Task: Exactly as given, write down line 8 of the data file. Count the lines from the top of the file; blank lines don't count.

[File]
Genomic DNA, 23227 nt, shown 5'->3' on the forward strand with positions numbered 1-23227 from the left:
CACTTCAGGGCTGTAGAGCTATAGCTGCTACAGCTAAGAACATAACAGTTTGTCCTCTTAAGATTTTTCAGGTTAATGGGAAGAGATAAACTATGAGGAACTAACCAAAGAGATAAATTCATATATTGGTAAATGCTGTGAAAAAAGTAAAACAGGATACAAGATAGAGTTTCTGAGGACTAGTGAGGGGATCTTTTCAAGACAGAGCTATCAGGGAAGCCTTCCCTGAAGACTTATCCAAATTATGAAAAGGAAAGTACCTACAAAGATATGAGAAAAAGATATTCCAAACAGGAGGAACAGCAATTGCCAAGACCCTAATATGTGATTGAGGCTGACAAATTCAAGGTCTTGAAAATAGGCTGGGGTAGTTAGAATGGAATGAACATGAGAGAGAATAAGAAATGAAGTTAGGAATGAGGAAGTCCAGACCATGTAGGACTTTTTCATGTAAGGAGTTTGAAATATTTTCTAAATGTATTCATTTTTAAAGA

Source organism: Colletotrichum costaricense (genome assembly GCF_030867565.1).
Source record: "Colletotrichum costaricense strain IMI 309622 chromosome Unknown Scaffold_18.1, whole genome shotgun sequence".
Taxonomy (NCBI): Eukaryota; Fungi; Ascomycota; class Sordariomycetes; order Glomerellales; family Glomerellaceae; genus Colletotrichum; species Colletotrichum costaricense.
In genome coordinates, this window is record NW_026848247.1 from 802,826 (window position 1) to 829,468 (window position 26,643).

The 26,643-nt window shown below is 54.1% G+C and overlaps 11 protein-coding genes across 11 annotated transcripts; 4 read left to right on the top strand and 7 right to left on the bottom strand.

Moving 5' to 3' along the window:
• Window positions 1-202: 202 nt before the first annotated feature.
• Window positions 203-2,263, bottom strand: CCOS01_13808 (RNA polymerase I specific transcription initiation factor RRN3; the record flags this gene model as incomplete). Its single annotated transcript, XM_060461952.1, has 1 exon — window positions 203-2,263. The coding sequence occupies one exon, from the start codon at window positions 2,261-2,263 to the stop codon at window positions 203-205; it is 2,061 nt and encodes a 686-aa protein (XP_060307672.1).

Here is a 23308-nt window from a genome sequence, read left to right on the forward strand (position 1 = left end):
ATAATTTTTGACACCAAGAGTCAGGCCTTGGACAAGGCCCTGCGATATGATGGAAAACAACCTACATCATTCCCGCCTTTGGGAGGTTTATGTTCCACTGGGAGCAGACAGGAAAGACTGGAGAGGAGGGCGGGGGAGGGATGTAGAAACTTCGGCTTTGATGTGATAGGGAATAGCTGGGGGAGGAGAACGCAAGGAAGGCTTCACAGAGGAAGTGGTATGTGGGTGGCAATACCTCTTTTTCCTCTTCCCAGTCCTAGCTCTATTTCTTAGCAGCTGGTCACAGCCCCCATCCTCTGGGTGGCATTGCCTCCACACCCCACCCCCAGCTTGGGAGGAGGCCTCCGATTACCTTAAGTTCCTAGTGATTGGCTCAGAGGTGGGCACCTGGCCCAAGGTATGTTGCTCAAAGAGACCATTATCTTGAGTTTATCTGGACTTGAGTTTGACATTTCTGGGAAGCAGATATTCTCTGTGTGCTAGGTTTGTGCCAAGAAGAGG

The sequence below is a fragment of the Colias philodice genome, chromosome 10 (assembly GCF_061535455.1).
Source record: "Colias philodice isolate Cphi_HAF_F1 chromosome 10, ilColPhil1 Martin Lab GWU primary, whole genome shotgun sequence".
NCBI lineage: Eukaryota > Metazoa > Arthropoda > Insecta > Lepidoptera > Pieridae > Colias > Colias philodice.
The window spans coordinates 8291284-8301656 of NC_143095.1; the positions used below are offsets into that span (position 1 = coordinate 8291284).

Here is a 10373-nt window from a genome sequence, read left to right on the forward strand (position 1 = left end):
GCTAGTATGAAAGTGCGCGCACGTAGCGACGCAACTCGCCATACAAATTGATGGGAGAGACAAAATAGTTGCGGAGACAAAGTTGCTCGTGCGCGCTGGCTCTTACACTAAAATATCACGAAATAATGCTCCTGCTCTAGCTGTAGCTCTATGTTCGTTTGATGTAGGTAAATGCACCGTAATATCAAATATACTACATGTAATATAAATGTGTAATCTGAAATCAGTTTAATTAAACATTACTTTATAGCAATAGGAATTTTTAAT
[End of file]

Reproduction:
Moving 5' to 3' along the window: